The first question to ask yourself is how much time you plan on spending DJing live. The reason is the requirements become very different in live environments and must be taken into consideration when choosing professional equipment.


An all-in-one controller will probably be the best option for you. They are generally the most economical way to get started, portable, and easiest to use/set up.  Just want to plug in and start mixing right away? The all-in-one console style systems are your friend, since packages like the Kontrol S4 MK2 or Pioneer DDJ-SX2 come with a controller, soundcard and DJ software. Especially when compared to the cost of CDJ/XDJs, the money spent on a single CDJ/XDJ would be enough for a high quality all-in-one controller.


This is where it gets more complicated. The gear you want in a party environment will often be very different than a basic home setup – for reasons we’ll go into later. The gear you practice at home with should ideally also be the same style of gear you play on in public, so that the skills and experience translate smoothly into the club. Not always, but usually, a modular setup is better at that.



This is the next important question you need to ask yourself. Do you want to mix inside software and use all virtual controls, or keep a little analogue flavor in the mix and run your decks out to a mixer? DVS DJs using Serato DJ or Traktor Scratch Pro 2 typically mix externally outside the computer by default, but Traktor Scratch also has the option of mixing internally or externally depending on your preference.


This is common for Ableton Live and many Traktor users. Having a sound card inside a controller is all you will need, and often a lot easier to set up. These sound cards, like on the Kontrol S2, generally have two or three stereo outputs:

  • One for your headphones
  • One for the master
  • One for the monitors/booth (sometimes)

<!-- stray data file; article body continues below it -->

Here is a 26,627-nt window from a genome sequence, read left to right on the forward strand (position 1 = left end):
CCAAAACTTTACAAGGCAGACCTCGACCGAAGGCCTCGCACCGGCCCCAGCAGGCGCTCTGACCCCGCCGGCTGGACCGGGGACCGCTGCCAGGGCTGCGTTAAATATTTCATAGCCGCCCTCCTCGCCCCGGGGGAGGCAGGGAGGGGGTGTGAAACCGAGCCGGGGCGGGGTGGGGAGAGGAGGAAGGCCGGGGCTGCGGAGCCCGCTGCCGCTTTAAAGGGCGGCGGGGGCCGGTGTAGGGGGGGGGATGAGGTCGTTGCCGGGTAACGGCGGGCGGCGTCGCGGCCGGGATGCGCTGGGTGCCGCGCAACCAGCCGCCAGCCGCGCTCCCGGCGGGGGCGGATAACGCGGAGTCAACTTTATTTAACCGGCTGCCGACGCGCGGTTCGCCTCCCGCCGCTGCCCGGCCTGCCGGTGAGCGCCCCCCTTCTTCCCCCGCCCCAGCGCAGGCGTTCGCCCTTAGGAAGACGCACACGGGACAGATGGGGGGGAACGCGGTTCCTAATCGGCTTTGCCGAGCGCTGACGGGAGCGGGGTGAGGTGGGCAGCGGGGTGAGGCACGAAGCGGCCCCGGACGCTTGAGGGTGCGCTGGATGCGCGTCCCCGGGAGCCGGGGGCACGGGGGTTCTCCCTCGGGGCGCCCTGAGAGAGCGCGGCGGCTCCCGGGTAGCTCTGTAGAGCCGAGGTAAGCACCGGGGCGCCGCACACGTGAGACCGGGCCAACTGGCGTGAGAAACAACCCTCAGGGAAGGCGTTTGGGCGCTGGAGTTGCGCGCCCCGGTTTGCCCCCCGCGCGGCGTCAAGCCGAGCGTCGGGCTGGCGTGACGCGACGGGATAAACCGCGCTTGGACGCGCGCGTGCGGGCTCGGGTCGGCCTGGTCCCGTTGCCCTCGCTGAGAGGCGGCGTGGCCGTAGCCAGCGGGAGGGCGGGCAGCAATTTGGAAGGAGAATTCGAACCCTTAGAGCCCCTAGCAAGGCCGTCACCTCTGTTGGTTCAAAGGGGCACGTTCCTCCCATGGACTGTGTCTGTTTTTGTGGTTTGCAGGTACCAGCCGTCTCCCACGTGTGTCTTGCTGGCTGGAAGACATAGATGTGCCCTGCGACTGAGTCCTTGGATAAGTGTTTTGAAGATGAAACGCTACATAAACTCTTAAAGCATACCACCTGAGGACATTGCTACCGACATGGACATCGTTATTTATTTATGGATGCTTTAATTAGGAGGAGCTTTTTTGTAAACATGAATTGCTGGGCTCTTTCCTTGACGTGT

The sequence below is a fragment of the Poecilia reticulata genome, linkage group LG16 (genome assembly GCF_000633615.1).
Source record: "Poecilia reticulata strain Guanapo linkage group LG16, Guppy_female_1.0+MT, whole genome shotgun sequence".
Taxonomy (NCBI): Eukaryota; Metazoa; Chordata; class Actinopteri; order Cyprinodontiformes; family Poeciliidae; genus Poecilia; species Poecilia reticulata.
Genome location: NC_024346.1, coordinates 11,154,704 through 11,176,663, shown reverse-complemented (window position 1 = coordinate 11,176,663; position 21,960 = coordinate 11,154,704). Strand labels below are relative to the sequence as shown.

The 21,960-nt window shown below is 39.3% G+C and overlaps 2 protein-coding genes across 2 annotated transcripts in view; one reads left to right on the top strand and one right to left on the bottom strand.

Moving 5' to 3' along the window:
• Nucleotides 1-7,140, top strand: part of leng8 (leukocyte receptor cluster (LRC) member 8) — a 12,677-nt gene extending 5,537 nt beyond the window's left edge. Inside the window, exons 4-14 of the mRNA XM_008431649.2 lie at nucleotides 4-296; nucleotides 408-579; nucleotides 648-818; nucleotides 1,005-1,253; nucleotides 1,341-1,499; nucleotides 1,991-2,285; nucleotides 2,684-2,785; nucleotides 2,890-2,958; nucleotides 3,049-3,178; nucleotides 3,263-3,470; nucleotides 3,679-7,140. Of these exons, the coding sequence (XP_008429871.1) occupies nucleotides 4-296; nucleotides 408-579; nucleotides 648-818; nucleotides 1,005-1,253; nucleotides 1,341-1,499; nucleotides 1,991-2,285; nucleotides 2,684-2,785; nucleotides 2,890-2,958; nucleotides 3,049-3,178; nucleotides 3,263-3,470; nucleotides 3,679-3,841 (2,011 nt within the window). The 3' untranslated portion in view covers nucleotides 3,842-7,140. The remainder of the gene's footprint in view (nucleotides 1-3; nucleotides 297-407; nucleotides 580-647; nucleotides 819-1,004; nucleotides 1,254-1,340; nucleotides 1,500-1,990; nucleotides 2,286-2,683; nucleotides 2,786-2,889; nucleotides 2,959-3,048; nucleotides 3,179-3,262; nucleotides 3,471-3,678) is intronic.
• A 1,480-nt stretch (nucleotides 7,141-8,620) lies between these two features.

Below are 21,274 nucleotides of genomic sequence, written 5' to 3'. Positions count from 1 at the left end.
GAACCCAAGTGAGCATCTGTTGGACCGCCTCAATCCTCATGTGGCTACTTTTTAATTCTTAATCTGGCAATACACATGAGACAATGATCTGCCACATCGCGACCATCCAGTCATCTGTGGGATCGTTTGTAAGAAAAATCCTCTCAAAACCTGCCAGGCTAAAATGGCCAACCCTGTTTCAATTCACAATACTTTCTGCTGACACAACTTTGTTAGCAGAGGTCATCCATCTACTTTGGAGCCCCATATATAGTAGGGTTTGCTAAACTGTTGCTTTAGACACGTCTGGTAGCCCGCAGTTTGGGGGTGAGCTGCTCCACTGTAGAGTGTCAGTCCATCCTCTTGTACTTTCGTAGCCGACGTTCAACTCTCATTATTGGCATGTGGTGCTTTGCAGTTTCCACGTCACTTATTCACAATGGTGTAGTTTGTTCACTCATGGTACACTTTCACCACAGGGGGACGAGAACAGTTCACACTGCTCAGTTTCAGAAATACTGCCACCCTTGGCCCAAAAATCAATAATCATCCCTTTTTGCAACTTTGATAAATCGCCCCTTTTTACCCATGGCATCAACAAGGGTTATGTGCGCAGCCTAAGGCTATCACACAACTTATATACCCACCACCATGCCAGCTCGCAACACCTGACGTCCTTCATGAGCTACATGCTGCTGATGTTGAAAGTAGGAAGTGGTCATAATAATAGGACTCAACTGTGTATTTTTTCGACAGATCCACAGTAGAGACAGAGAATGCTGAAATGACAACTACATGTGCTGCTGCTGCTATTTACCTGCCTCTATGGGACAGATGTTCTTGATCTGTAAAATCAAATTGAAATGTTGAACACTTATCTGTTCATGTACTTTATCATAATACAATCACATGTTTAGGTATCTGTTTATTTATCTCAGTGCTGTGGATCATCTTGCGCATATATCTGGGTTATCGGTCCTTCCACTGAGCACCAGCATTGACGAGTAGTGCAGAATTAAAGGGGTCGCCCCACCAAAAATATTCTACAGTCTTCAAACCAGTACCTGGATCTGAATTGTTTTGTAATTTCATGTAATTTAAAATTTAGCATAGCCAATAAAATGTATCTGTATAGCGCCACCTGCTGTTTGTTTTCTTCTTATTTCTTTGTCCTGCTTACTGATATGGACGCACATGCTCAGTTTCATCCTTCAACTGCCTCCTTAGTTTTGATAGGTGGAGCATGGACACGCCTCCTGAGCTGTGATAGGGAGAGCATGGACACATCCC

In this case you need a multi-channel sound card, which I recommend be separate from your controller. Each deck or channel goes out of a discrete output on the soundcard and is then mixed on a “real” analogue mixer, just like any other DJ input including CDJs or vinyl.

Since each virtual deck needs its own discrete audio output. The correct sound card depends on how many decks you plan to run in parallel.

  • 2 decks: Audio 2* (*has no inputs for turntables/CDJs)
  • 3 Decks: Traktor Audio 6
  • 4+ Decks: Traktor Audio 10 


Interal Mixer
Traktor’s Internal Mixer

There are a few benefits to mixing inside the computer with all signals mixing together there.

  • The routing is more flexible
  • You can easily record and edit mixes in the future, no need for cables and external recorders
  • There are no digital to analogue conversions
  • It’s much easier to mix more than three sources of audio with a limitless virtual mixer

Here are the downsides:

  • It’s debatable that analogue summing sounds better and can be pushed harder without digital clipping
  • You don’t have easy access to the booth, loud headphone, and master output controls on the house mixer in clubs (big disadvantage)


DJM Mixer
The DJM 900 Nexus and DJM 850 both support DVS setups with Traktor or Serato DJ

Mixing externally has some significant advantages if you plan on playing live:

  • The mixers are all full-sized, well spaced and designed for live performance
  • There are always mixers available and plugged into the sound system at most venues ready to be used
  • Access to analogue clipping and a 2nd gain stage on each channel is very useful
  • The headphone outputs are usually much louder
  • You have direct access to the DJ booth and system master directly on your mixer
  • Some mixers like the DJM-900 Nexus/SRT have a built in soundcard for easier setup

It also has some downsides:

  • Running multiple channels of audio into a mixer can be a pain in the ass to set up properly – requires more cables to setup
  • You need to have a good sound card with multiple outputs, which drives the cost up

Personally, I think that mixing in clubs using the real mixer is the best way to go. Therefore, your home setup should also have a mixer involved so the entire setup translates well. I prefer mixers like the DJM-900 Nexus (read my review here), which have four channels of USB audio available right on the mixer. Just plug in your USB cable to the mixer and 4 decks are instantly routed to each of the 4 channels on a house mixer. Very few people can afford to have a $1500+ mixer at home, so I advise getting an budget 2-3 channel mixer in the $300 – $500 range for practice only.